Conservation & Stewardship
As abundant as the high-quality water flowing from your tap may seem to be, it's a finite resource. It is important to use water wisely to ensure we have sufficient supplies in storage to meet the needs of all our customers.
Using less water indoors and outside puts less demand on our drinking water delivery system, and less usage helps lower your bills, protect the environment, and conserve the water supply needed, regardless of weather conditions.
Conserving Water Indoors
It's easy to conserve water at home. Saving water saves money, energy, and our natural resources. We encourage you to adopt water-saving habits. Here are some suggestions.
- Don't use the toilet to flush things that could be thrown in a wastebasket. Every time you flush the toilet, you are using between 1.3 gallons and 6 gallons of water.
- Repair leaks. A leaking toilet can waste about 200 gallons of water a day. That's over 6,000 gallons of water a month! To check for leaks, add food coloring to the toilet tank water; check the bowl in 15 mintes (don't flush). Color in the toilet bowl probably means there is a leak; fix it.
- Install water-saving devices.
- Turn off water when brushing teeth or shaving. Turning off the faucet can save as much as four gallons each time.
- Check faucets and pipes for leaks; repair them. A leaky faucet that drips at the rate of one drip per second can waste more than 3,000 gallons of water per year.
- Replace washers, and repair or replace fixtures if necessary.
- Install an aerator or flow restrictor on the faucet.
- Chill tap water in the refrigerator instead of letting the faucet run until the water is cold.
Tub or Shower
- Take shorter showers; stay under 5 minutes. That way you'll use only 10 to 25 gallons of water.
- Plug the drain before you run water for baths; do not fill the bathtub all the way. A full bathtub can hold 70 gallons of water.
- Install water-saving devices.
- Scrape dishes, but don't pre-rinse.
- Soak pots and pans before washing.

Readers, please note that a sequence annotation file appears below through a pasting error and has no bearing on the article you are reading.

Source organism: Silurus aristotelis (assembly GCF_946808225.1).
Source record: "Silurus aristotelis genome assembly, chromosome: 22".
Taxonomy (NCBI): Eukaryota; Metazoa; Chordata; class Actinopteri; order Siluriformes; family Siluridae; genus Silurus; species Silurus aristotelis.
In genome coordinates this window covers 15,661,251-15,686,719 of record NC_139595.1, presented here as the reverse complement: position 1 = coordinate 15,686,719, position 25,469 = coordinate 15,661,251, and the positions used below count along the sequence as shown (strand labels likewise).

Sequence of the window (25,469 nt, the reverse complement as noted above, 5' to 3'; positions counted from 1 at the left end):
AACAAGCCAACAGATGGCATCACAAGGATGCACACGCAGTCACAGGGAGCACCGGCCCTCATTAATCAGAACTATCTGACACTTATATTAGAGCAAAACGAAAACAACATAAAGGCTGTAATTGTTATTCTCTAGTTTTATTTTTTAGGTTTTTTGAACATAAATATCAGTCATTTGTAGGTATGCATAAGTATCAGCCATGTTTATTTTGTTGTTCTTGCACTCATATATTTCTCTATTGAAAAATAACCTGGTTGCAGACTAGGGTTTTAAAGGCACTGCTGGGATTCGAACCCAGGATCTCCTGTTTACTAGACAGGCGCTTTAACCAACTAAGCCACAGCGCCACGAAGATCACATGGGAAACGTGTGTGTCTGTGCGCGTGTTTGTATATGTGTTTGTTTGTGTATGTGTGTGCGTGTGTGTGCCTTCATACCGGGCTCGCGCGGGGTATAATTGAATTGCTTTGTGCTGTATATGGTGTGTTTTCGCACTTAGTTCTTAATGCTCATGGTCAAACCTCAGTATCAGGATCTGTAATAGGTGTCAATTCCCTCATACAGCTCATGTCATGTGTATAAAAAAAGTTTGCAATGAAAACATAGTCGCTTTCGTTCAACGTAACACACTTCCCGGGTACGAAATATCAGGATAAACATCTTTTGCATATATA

- Don't keep the water running; fill the sink instead. Use only as much water as you need.
- Run the dishwasher only when it's full; save energy by running your appliance after 8 p.m.
- Inspect all connections to the dishwasher; repair any leaks.
- Use the load selector. Match the water level to the load size; do only full loads.
- Presoak heavily soiled items.
- Use only as much detergent as needed.
- Check faucets and hose connections for leaks.
Conserving Water Outdoors
It's easy to reduce your water use outdoors. Here are some suggestions.
Lawn and Garden
- Let grass grow taller in hot water to preserve moisture.
- Use mulch in the garden and around shrubs to lock in wetness.
- Use a broom instead of a hose to clean patios, sidewalks, and driveways. Water flows from a hose at about six gallons of water per minute. If it takes 30 minutes to clean a patio or deck, using a broom saves 500 gallons of water.
- Use only non-potable water to water your lawn and gardens. Use a bucket to catch extra water when you run the water before a shower. If you take a bath, use the bath water to water trees, shrubs and non-edible plants (not your vegetable or herb gardens).
- Check irrigation systems for leaks. Repair, replace, or adjust sprinkler heads, as needed.
- Cover swimming pools when not in use to slow evaporation.
- Don't overfill the pool to avoid splashing and spilling.
- Check the pool and filtration system for leaks; repair them.
Washing the Car
- Rinse the car once, then wash from a bucket of soapy water; rinse quickly again. If you let your hose run, you may be using over 140 gallons of water to wash your car.
The RWA is proud to be a WaterSense Partner. For more information on ways to conserve water, reduce your water bills, and preserve the planet, visit the EPA's WaterSense website.